Business Managers Must Be Great Leaders

Leadership has always been at the forefront of management training. However, the four functions of management depict leadership as one of the four. For instance, Henri Fayol a French mining engineer, mining executive, author and director of mines who developed general theory of business administration that is often called Fayolism, has been posited as the forefather of the functions of management. Although he had more than four in his original publication in France; the four that seemed to stand the test of time are controlling, leading, planning… and planning.

Leadership, being a strong component of management has manifested itself into the forefront of many executives and aspiring leaders. There are more reasons than one that Fayol included leadership as a function of management. For example, leadership stems from ancient history. The concept of leadership highly manifested itself in ancient extended families that constructed clans as the central ingredient of cities such as Rome. The role of leadership was considerably centralized, and membership in the clans was highly demanding in order to be successful in the social institutions.

Leadership is rooted in ancient history, and leadership is an ancient art. Today, the question remains, can leaders be made or do they have to be born leaders to be successful? Before attempting to answer this question, let us agree that leaders can be made and that being a born leader may be an additional attribute of leadership.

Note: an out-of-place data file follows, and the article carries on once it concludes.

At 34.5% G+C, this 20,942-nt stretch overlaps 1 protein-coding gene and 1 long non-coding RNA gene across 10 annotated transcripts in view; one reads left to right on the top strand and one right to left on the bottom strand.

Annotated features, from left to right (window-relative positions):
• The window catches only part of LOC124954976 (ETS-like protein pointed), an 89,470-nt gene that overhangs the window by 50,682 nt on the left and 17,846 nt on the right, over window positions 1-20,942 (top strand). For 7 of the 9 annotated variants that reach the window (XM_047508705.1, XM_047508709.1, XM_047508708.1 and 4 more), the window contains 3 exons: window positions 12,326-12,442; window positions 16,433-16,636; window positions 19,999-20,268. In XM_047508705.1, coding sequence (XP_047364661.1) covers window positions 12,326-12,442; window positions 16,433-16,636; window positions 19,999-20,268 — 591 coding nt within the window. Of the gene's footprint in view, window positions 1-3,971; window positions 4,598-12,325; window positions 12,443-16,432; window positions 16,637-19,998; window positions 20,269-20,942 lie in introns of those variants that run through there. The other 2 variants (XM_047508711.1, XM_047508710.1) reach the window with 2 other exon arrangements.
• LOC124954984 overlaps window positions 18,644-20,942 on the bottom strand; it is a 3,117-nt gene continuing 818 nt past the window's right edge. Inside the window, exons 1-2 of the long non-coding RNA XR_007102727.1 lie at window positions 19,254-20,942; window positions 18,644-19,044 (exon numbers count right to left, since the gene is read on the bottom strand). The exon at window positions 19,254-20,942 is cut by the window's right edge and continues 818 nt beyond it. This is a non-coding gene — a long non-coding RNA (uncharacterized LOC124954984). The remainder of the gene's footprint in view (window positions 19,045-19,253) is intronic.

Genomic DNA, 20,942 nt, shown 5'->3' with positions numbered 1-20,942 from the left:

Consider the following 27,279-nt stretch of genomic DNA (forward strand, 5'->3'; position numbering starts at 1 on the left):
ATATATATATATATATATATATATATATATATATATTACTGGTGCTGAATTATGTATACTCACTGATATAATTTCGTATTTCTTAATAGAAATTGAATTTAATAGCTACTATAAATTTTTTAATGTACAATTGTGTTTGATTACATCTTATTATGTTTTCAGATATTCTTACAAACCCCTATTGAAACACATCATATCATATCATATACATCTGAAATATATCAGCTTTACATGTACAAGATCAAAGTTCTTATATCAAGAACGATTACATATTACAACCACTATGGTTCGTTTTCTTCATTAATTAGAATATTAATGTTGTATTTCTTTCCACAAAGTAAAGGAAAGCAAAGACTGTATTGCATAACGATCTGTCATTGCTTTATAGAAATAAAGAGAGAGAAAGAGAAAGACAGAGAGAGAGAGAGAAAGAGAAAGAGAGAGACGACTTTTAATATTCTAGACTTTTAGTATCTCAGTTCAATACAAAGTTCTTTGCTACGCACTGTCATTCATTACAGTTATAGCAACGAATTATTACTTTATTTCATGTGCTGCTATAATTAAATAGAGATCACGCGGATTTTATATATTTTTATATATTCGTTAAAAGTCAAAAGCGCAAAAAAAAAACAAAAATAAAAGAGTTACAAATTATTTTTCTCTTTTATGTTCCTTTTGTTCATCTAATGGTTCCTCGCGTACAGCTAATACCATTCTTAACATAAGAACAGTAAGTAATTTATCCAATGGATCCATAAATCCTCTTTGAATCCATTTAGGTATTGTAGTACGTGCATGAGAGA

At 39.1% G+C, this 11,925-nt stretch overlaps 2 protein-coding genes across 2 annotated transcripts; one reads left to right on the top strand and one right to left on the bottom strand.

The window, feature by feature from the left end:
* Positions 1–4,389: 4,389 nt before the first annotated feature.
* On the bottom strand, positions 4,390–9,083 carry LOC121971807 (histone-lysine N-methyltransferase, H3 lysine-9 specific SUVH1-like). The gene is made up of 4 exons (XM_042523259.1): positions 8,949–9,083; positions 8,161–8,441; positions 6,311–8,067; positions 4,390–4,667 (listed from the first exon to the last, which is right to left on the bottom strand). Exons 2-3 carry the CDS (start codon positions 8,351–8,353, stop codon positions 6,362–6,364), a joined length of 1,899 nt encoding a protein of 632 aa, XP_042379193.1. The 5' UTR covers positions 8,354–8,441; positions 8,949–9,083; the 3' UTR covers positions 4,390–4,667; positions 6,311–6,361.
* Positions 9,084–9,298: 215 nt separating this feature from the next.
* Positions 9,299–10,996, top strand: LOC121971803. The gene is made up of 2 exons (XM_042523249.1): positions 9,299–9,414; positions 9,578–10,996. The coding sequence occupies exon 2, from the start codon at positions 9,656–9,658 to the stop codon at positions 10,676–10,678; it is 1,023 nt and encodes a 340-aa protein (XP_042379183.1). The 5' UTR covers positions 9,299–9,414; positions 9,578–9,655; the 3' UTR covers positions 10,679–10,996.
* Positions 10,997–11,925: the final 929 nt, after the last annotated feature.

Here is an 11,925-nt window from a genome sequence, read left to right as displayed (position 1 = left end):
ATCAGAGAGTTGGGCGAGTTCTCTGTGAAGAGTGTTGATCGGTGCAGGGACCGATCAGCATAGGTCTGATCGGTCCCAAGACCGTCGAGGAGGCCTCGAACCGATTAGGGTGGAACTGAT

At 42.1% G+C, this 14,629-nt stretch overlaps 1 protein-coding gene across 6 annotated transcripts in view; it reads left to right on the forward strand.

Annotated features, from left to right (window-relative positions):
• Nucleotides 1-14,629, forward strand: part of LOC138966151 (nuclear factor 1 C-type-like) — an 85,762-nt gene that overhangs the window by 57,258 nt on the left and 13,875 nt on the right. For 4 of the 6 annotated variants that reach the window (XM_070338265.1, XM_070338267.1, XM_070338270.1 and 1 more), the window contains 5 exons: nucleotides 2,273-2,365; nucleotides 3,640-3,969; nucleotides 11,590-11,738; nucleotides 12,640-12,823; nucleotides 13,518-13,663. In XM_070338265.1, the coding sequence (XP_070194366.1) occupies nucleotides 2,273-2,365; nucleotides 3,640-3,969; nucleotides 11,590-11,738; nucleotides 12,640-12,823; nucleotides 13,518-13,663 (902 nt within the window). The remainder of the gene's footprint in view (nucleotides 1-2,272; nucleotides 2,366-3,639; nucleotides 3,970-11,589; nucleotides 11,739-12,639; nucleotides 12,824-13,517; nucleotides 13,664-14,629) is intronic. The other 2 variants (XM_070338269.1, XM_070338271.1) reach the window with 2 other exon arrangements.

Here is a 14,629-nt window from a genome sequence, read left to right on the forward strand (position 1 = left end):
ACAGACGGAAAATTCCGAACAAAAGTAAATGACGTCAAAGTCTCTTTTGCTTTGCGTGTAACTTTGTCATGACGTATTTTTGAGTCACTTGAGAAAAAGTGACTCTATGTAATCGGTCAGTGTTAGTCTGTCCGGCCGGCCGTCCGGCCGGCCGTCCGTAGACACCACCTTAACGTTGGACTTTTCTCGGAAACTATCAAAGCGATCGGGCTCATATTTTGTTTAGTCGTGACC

To demonstrate, there are some examples of the ancient writings. For example, Confucius, a philosopher of ancient China, says “if a leader behaves as a noble should, all goes well even though the leader gives no orders. But if a leader does not behave as a noble should, people will not even obey when the leader gives orders.” While Fayol captured the essence of leadership in his functions of management, leadership is not a new phenomenon and stems from ancient times.

While a leader acquires his competencies by embracing education, a manager becomes familiar with managerial activities by undergoing training. The education system is more strategic, synthetic, experimental, flexible, active, and broad when compared to training principles that manifest themselves in being passive, narrow and rote. Moreover, there is a profound difference between leaders and managers. A leader takes a proactive approach towards more strategic goals, and evokes expectations of followers and images for them to follow in the direction of influencing and coaching them. Leadership focuses on challenging the current norms and motivating employees. Followers, as intellectual capital, are trained to think about organizational issues in a more innovative and creative manner.

This intention cannot be achieved without developing trust-based relationships by which human assets could share their knowledge and new ideas with others. So the question still arises that why is management and leadership so different. Henry Mintzberg, an author and scholar in the area of management at McGill University in Canada feels that they are not so different and being a manager is being a leader. Management emphasizes more operational objectives rather than investigating strategic goals. Therefore, management has been highlighted as an authority relationship to maintain the status quo through coordinating and controlling subordinate activities. This is where scholars part ways.